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The meaning of "Amen".






The word "Amen" is a notarikon (kabalistic acronym) and means "Al (ehl) Melech Nehehmahn ("God is our faithful king").
I'd heard this before and believe it.
8%
 8%  [ 2 ]
I'd heard this before but don't believe it.
4%
 4%  [ 1 ]
I hadn't heard this before but I have no reason to doubt it.
13%
 13%  [ 3 ]
I hadn't heard this before and can't bring myself to believe it now.
34%
 34%  [ 8 ]
I don't like the above options and will comment below.
39%
 39%  [ 9 ]
Total Votes : 23

Eyvind
Howdy folks,

According to Donald Michael Kraig in his book Modern Magic (2003:62) the word "amen" has its roots in the Literal Kabalah. It is, according to him, a kind of acronym (the kabalistic word for it is "notarikon") for a Hebrew phrase: Al Melech Nehehmahn, "God is our faithful king".

I was just wondering how many people (particularly how many Christians) are aware of this interpretation and of those who are aware, how many believe it to be true.

I'd like to hear any thoughts on this and any comments or thoughts on the word "amen" and its use in general.

Thanks,

Take care,
Eyvind
loyal
That's a very weird meaning of "amen".

If i remember correctly, it simply means "we/i agree" in reponse to a community prayer, in arabic. Since arabic is similar to Hebrew, it most likely means the same thing.

may God bless you.
coeus
source:http://en.wikipedia.org/wiki/Amen wrote:

The word Amen ... is a declaration of affirmation found in the Hebrew Bible, the New Testament, and in the Qur'an.


Don't see any other defination for the word when doing a define: amen in google.
Shewolf
I always thought Amen meant something like "and let it be", or something like that, and I've sort of always liked that thought. It makes Christianity a little bit more "down to earth", when asking after a prayer that the future will be so. More like a wish, or a asking, than a actual word of worship.
I have really no knowledge what so ever about Qu/K-(spell ut how ever you want)-balah, so I can't really speak for or against this statement. But it's common knowledge that you may find many "hidden messages" both in the Bible, and in every so-called holy text.
Jinx
I've never heard the definition above. I always understood "amen" to be similar to "so mote it be", which is used in many neo-pagan traditions: simply an affirmation or a hope that whatever was asked will be true.
palavra
in turkish language also we use the same phrase,it comes from arabic language.
Jakob [JaWGames]
I have been told that the meaning of amen is "S r det" or "So it is" in english. That might be wrong though.
Eyvind
Thanks for all the responses so far.

According to my Hebrew lexicon (The New Brown-Driver-Briggs-Gesenius Hebrew-English Lexicon) amen is an adverb and is translated directly as "verily, truly".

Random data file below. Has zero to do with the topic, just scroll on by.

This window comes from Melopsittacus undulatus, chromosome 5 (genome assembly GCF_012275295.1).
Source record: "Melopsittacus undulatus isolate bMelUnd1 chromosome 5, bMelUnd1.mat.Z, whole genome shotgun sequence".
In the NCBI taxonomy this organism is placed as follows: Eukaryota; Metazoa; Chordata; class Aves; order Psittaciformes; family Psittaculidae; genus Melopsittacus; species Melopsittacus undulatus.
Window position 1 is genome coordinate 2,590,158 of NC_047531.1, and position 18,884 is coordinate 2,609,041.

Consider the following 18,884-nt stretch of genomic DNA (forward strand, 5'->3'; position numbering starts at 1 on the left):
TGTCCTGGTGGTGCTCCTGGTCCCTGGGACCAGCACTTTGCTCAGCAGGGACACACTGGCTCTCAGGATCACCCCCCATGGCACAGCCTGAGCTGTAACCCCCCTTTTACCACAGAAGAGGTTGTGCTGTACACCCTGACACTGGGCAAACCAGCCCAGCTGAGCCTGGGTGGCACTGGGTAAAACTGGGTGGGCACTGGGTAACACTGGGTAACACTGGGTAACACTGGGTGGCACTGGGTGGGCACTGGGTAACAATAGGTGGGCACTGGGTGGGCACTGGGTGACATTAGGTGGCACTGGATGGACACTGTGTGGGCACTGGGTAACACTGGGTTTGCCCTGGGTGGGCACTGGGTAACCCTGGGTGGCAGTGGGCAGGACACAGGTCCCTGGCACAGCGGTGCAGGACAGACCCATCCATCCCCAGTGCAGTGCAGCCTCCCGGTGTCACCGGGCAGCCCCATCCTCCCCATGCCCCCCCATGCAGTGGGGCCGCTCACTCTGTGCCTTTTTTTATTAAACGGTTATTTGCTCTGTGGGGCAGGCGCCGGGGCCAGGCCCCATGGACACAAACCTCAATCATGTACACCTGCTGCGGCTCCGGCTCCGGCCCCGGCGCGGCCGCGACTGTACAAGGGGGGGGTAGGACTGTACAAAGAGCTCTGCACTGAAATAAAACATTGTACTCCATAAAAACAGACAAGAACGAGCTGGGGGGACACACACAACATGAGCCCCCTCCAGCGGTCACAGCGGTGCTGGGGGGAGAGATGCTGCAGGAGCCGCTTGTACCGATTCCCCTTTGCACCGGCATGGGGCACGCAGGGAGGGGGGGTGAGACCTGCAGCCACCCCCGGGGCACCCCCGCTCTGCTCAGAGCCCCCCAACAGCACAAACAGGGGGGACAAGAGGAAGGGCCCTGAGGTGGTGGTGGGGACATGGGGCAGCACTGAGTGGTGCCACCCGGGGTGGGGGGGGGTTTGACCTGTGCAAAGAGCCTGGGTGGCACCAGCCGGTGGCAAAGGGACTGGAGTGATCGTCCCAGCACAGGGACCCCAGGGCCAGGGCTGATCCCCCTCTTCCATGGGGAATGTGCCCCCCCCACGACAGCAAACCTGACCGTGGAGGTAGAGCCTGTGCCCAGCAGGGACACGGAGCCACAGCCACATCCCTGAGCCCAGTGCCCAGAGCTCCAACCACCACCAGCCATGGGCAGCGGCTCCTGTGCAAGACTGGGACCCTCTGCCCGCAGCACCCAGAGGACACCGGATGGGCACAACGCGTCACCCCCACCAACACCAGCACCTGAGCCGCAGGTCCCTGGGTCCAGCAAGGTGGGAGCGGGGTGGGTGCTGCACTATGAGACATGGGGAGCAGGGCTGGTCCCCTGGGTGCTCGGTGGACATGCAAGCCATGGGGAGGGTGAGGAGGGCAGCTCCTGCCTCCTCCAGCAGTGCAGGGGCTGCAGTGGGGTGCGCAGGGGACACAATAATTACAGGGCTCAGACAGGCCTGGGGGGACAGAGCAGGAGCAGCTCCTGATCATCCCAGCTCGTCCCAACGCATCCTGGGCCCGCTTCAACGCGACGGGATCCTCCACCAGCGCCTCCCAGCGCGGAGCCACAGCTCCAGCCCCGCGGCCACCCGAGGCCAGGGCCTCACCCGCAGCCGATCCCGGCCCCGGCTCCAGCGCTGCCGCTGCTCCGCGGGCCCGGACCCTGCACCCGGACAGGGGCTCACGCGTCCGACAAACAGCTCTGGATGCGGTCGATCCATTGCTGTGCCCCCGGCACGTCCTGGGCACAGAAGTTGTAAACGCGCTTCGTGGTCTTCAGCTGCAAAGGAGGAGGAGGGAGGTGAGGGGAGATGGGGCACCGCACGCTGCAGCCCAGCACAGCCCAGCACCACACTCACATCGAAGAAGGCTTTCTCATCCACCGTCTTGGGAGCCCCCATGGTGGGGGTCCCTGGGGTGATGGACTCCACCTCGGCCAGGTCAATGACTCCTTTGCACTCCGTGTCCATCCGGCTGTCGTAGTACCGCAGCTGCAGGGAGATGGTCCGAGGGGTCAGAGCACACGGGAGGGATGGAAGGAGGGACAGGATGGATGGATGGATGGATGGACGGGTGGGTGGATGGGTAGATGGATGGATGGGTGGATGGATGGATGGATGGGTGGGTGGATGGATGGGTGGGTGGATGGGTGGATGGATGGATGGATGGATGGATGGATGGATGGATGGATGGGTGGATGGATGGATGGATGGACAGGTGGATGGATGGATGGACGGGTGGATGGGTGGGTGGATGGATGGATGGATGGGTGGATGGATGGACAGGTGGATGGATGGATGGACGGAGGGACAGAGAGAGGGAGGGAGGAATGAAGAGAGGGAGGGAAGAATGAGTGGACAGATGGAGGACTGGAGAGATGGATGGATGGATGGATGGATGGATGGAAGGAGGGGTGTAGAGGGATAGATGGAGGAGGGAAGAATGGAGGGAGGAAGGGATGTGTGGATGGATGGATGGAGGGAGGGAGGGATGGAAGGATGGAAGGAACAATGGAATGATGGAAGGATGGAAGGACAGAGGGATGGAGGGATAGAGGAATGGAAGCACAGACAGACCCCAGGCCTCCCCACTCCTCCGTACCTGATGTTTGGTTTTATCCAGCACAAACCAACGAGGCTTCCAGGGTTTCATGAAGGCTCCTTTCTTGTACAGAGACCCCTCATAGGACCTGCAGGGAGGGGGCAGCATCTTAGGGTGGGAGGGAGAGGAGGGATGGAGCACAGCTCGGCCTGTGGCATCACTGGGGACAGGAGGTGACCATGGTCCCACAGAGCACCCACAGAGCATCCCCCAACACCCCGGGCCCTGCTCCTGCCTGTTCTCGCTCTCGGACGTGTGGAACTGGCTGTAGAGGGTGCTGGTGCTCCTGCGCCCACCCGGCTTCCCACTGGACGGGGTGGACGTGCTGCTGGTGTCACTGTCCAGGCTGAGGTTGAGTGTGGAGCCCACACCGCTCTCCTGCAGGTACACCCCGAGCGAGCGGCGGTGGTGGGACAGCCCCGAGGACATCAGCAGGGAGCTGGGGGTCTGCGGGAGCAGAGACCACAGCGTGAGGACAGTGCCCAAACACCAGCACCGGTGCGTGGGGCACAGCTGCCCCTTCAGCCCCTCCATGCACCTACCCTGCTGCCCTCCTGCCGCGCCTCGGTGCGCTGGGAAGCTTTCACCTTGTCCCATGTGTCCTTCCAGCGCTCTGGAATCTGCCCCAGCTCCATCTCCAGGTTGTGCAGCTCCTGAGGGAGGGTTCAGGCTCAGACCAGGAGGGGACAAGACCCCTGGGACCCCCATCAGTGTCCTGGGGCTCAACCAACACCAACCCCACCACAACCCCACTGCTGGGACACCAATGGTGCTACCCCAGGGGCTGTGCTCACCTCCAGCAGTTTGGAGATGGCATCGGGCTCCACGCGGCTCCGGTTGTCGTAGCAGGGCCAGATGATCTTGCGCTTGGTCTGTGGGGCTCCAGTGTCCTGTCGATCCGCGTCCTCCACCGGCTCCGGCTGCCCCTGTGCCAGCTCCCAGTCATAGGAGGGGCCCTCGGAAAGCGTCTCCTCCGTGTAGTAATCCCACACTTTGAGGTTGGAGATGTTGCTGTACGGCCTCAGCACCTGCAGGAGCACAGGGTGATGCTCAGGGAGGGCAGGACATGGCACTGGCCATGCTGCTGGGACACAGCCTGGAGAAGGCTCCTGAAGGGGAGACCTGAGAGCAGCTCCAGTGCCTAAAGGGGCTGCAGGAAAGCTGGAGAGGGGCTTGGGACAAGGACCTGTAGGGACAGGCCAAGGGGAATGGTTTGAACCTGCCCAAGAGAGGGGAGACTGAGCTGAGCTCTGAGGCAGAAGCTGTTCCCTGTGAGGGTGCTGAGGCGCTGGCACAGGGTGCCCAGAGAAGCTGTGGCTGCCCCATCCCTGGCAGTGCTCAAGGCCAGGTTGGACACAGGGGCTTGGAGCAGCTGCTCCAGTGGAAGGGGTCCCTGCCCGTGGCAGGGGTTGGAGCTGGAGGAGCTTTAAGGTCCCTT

It seems to be used in modern times (by Christians, at least) in two main ways: 1) as a closure to prayers; and 2) as a kind of "here here!" agreement to what other people are saying.

Assuming the kabalistic notarikon has a historical development (and is not the result of Kraig's modern occult interpretation) then do you suppose it was developed after the word "amen" had been in strong use in the two ways mentioned above? Or do you think the notarikon meaning is what helped to steer people into using it this way (the mystical meaning adding a kind of magical power to the utterance)?

Take care,
Eyvind
mrimp
i'm a Christian but i never knew of that meaning. I randomly remember someone saying it meant 'i agree' but i'm sure that may be incorrect
Soulfire
I've always learned Amen to mean "So be it" in Hebrew.
jwellsy
That's about the silliest poll I've ever seen.
The fellow that wrote that book needs to read Wikipedia.
http://en.wikipedia.org/wiki/Amen
Arnie
Not everything people write in books is true. In particular when it concerns interpretation of the Bible you can't be careful enough. Many people have been deceived in many ways and ended up in weird cults. You have to check it out for yourself if it's true.
Eyvind
jwellsy wrote:
That's about the silliest poll I've ever seen.
The fellow that wrote that book needs to read Wikipedia.
http://en.wikipedia.org/wiki/Amen


I'm sorry jwellsy, but I can't help feeling insulted by that.

I wrote:
I was just wondering how many people (particularly how many Christians) are aware of this interpretation and of those who are aware, how many believe it to be true.


Why would you think this is a silly poll (let alone the "silliest" poll you'd ever seen)? I was careful to use the word "interpretation" not "meaning". And I certainly wasn't impling that it is an undisputed fact (the "assumption" in my second post was a hypothetical one made in hopes of stimulating deeper discussion). I just wanted to get a feel for what people had heard about it.

Having said that, I find it rather humourous that you would cite Wikipedia as an authoritative source. Sure, it's useful as a starting point for research, but there are more than a few universities that have banned students from citing it in their papers. Perhaps there is a good reason for this.

Arnie wrote:
Not everything people write in books is true. ...*snip*.... You have to check it out for yourself if it's true.


This goes without saying and is, in my opinion, the whole reason we go to school. Critical thinking. It's why I posted this poll in the first place. There's a lot more "out there" than just what's on the net (regardless of what the Wiki-worshipers think)... and there may be *shock, gasp* more out there than what's in books!

The comments from the Christian point of view seem to be pretty consistent. This is, in iteslf, an interesting result of the poll. Thanks to all who have contributed thus far. But is there anyone out there that would care to comment on this thread from a kabbalistic (or modern occult - I know there are some Thelemites out there!) point of view?

Thanks.
Take care,
Eyvind
reveka